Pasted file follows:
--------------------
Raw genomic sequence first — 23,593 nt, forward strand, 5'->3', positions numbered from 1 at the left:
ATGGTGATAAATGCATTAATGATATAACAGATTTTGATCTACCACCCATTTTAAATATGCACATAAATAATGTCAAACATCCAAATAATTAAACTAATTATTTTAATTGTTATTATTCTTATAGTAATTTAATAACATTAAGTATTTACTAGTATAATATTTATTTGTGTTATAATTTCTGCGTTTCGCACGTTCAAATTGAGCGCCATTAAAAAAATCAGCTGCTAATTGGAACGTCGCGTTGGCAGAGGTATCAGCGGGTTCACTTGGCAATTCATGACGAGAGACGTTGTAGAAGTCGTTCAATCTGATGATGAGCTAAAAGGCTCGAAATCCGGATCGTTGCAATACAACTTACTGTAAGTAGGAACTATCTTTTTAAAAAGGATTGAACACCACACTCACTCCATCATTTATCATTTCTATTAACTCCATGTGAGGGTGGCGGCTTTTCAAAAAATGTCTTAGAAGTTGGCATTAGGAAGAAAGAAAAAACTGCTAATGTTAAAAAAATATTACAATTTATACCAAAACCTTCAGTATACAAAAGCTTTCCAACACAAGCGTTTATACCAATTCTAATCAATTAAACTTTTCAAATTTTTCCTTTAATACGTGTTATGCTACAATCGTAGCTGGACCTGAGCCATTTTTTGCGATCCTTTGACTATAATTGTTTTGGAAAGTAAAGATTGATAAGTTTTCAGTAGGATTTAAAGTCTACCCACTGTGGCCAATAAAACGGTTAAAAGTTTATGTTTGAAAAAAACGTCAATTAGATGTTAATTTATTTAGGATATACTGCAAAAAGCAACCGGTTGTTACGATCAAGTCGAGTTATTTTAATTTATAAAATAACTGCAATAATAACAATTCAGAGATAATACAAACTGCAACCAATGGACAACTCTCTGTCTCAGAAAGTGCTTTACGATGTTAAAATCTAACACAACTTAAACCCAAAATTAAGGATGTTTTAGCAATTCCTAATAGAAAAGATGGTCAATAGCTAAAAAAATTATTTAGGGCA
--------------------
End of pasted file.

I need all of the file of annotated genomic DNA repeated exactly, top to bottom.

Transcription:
Raw genomic sequence first — 23,593 nt, forward strand, 5'->3', positions numbered from 1 at the left:
ATGGTGATAAATGCATTAATGATATAACAGATTTTGATCTACCACCCATTTTAAATATGCACATAAATAATGTCAAACATCCAAATAATTAAACTAATTATTTTAATTGTTATTATTCTTATAGTAATTTAATAACATTAAGTATTTACTAGTATAATATTTATTTGTGTTATAATTTCTGCGTTTCGCACGTTCAAATTGAGCGCCATTAAAAAAATCAGCTGCTAATTGGAACGTCGCGTTGGCAGAGGTATCAGCGGGTTCACTTGGCAATTCATGACGAGAGACGTTGTAGAAGTCGTTCAATCTGATGATGAGCTAAAAGGCTCGAAATCCGGATCGTTGCAATACAACTTACTGTAAGTAGGAACTATCTTTTTAAAAAGGATTGAACACCACACTCACTCCATCATTTATCATTTCTATTAACTCCATGTGAGGGTGGCGGCTTTTCAAAAAATGTCTTAGAAGTTGGCATTAGGAAGAAAGAAAAAACTGCTAATGTTAAAAAAATATTACAATTTATACCAAAACCTTCAGTATACAAAAGCTTTCCAACACAAGCGTTTATACCAATTCTAATCAATTAAACTTTTCAAATTTTTCCTTTAATACGTGTTATGCTACAATCGTAGCTGGACCTGAGCCATTTTTTGCGATCCTTTGACTATAATTGTTTTGGAAAGTAAAGATTGATAAGTTTTCAGTAGGATTTAAAGTCTACCCACTGTGGCCAATAAAACGGTTAAAAGTTTATGTTTGAAAAAAACGTCAATTAGATGTTAATTTATTTAGGATATACTGCAAAAAGCAACCGGTTGTTACGATCAAGTCGAGTTATTTTAATTTATAAAATAACTGCAATAATAACAATTCAGAGATAATACAAACTGCAACCAATGGACAACTCTCTGTCTCAGAAAGTGCTTTACGATGTTAAAATCTAACACAACTTAAACCCAAAATTAAGGATGTTTTAGCAATTCCTAATAGAAAAGATGGTCAATAGCTAAAAAAATTATTTAGGGCA